Artist Liu Ye described Zhang’s painting, “Zhang Gong has all along been obsessed with creation of paintings on urban cities. Zhang delineated, with extraordinary patience, urban architectures, streets, traffics and people, as well as stories happened in cities. When we read his painting in depth, we would realize as an interesting point that the cities portrayed by the artist look very familiar, and yet strange, to us, whether it is Beijing, a place that I know very well, or any other cosmopolitan city in the world…Perhaps, where the interest of the artist lies is not a realistic city portrait, but rather a collage of his impressions of this city. In other words, this could be considered as a condensed portrait of the city.”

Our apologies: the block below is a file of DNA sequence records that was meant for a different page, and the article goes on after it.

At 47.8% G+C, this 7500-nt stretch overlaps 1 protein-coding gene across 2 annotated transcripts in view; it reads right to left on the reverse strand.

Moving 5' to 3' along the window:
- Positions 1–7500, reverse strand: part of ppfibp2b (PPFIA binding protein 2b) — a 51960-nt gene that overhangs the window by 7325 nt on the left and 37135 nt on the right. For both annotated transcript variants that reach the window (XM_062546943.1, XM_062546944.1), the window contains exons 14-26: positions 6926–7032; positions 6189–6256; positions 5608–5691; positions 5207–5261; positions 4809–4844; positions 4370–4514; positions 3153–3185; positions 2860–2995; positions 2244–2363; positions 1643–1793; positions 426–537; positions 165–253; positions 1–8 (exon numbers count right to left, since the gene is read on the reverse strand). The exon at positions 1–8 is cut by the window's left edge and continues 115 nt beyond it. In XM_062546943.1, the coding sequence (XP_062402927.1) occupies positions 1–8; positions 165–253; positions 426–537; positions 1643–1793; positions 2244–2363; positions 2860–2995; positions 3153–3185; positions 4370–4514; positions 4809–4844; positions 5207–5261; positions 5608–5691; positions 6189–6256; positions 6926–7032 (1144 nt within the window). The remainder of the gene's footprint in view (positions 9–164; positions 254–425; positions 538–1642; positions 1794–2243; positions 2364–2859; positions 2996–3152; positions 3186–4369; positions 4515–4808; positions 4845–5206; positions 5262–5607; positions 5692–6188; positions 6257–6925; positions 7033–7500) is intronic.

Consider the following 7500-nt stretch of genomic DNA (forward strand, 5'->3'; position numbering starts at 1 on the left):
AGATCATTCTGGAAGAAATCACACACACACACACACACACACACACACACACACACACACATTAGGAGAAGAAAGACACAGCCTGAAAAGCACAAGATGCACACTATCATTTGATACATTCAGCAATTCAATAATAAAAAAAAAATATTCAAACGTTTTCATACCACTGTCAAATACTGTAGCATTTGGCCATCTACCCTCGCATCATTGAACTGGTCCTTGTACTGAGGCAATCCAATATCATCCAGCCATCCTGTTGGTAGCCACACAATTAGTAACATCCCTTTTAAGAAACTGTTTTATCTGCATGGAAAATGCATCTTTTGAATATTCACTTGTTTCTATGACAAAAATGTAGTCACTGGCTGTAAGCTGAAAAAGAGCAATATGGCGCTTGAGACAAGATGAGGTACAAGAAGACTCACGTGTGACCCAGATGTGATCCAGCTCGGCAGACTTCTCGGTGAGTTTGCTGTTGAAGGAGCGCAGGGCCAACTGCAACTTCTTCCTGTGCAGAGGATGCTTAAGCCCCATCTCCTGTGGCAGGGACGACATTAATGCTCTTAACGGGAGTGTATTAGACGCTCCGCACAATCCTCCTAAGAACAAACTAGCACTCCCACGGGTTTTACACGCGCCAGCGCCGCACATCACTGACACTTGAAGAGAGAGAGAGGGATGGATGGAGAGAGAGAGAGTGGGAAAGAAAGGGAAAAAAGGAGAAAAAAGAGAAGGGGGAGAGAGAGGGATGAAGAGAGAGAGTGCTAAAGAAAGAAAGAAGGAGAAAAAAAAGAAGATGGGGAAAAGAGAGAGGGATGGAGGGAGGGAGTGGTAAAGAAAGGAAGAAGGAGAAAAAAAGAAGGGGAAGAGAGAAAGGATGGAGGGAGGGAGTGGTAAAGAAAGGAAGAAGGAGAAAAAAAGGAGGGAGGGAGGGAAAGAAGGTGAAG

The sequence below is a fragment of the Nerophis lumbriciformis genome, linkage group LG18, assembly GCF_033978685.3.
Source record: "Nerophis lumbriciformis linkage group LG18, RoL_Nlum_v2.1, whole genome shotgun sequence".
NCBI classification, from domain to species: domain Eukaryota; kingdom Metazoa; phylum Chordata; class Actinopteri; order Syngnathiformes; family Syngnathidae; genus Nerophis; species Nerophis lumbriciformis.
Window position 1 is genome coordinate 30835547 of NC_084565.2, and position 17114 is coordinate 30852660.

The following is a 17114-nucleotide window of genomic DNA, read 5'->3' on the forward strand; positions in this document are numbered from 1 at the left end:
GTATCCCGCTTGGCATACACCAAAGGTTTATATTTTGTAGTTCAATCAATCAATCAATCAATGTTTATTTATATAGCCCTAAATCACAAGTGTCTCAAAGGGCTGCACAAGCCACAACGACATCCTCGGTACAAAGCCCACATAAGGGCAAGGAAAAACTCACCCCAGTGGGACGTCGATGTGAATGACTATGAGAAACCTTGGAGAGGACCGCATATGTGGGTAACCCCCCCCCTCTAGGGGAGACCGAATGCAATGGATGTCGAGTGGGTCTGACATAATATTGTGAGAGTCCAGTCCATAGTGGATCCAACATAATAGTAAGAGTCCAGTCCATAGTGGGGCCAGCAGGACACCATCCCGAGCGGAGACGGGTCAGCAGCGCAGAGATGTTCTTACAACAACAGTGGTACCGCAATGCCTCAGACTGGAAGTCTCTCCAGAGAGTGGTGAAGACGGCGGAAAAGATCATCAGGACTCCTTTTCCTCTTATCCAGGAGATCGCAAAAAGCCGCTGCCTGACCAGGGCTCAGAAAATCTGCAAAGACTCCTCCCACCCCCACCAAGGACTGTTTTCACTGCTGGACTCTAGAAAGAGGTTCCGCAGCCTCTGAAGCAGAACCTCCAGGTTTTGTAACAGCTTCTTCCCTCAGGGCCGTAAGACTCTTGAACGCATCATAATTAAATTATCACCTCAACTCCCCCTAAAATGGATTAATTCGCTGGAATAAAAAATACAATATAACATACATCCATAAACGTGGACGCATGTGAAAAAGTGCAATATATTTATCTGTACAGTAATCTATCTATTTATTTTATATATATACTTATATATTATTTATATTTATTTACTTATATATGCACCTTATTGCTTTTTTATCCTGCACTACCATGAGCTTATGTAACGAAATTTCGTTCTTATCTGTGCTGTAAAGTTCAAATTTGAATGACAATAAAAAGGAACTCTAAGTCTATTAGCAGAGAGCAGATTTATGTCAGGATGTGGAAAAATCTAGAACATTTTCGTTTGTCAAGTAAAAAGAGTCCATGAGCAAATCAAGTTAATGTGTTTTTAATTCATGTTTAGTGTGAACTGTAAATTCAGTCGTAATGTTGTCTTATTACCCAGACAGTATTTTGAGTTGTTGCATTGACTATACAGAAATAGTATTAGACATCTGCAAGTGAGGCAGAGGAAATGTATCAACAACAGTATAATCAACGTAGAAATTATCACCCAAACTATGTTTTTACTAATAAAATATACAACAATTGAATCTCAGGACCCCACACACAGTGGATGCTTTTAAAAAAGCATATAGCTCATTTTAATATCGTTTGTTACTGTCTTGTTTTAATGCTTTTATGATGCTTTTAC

More interestingly, one would find loads of cartoon characters, such as Donald Duck, Mickey Mouse, Kung Fu Panda, Batman, The Simpsons, etc. wandering between the buildings in his works. Zhang thinks that cartoon characters are actually products of real people who are generalized, purified and concentrated – they have the identity, cognition and experience that could be shared with everyone. A consolidation of cartoon characters in the paintings performs as a metaphor for the real world. In the clusters of cartoon characters, we would also find “Ms Red” and “Miss Panda” which are created by Zhang Gong. They are originally the characters from Zhang’s animations produced between 1999 to 2009, a period of Zhang’s exploration for another creative media that communicate with a wider range of audience. “Ms Red” is a representation of the stereotype with a pleasing appearance and an empty soul. They blindly obey and barely criticize. “Ms Red” is one of the icons that reflect Zhang’s thoughts and criticism of the society that he is living in. Nevertheless, the painting is not hypocritical nor vicious. Instead, vivid colors, logical compositions, detailed depictions, and even a cheery atmosphere has been demonstrated throughout his works.